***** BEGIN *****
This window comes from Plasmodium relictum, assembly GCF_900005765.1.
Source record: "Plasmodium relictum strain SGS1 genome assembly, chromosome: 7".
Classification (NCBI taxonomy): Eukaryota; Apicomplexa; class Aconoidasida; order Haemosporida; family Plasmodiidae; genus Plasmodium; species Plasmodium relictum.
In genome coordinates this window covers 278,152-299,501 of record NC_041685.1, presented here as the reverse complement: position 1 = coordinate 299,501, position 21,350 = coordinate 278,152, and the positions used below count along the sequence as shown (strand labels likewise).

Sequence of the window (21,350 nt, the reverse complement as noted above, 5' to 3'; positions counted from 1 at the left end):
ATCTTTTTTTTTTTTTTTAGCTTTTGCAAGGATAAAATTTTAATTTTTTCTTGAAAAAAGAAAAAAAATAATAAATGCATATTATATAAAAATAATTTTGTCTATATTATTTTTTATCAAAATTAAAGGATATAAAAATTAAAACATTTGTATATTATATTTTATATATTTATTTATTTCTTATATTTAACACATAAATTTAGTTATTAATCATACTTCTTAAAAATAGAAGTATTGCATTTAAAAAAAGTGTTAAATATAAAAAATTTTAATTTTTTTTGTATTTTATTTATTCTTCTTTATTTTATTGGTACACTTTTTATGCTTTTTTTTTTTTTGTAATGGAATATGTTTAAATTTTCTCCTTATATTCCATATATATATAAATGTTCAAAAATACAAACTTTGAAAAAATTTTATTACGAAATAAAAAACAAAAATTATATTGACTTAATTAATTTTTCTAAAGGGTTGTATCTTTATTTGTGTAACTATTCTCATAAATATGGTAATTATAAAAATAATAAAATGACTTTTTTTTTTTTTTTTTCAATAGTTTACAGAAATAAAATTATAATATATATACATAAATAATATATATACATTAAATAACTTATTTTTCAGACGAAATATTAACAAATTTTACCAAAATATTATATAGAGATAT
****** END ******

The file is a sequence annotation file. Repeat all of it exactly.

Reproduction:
This window comes from Plasmodium relictum, assembly GCF_900005765.1.
Source record: "Plasmodium relictum strain SGS1 genome assembly, chromosome: 7".
Classification (NCBI taxonomy): Eukaryota; Apicomplexa; class Aconoidasida; order Haemosporida; family Plasmodiidae; genus Plasmodium; species Plasmodium relictum.
In genome coordinates this window covers 278,152-299,501 of record NC_041685.1, presented here as the reverse complement: position 1 = coordinate 299,501, position 21,350 = coordinate 278,152, and the positions used below count along the sequence as shown (strand labels likewise).

Sequence of the window (21,350 nt, the reverse complement as noted above, 5' to 3'; positions counted from 1 at the left end):
ATCTTTTTTTTTTTTTTTAGCTTTTGCAAGGATAAAATTTTAATTTTTTCTTGAAAAAAGAAAAAAAATAATAAATGCATATTATATAAAAATAATTTTGTCTATATTATTTTTTATCAAAATTAAAGGATATAAAAATTAAAACATTTGTATATTATATTTTATATATTTATTTATTTCTTATATTTAACACATAAATTTAGTTATTAATCATACTTCTTAAAAATAGAAGTATTGCATTTAAAAAAAGTGTTAAATATAAAAAATTTTAATTTTTTTTGTATTTTATTTATTCTTCTTTATTTTATTGGTACACTTTTTATGCTTTTTTTTTTTTTGTAATGGAATATGTTTAAATTTTCTCCTTATATTCCATATATATATAAATGTTCAAAAATACAAACTTTGAAAAAATTTTATTACGAAATAAAAAACAAAAATTATATTGACTTAATTAATTTTTCTAAAGGGTTGTATCTTTATTTGTGTAACTATTCTCATAAATATGGTAATTATAAAAATAATAAAATGACTTTTTTTTTTTTTTTTTCAATAGTTTACAGAAATAAAATTATAATATATATACATAAATAATATATATACATTAAATAACTTATTTTTCAGACGAAATATTAACAAATTTTACCAAAATATTATATAGAGATAT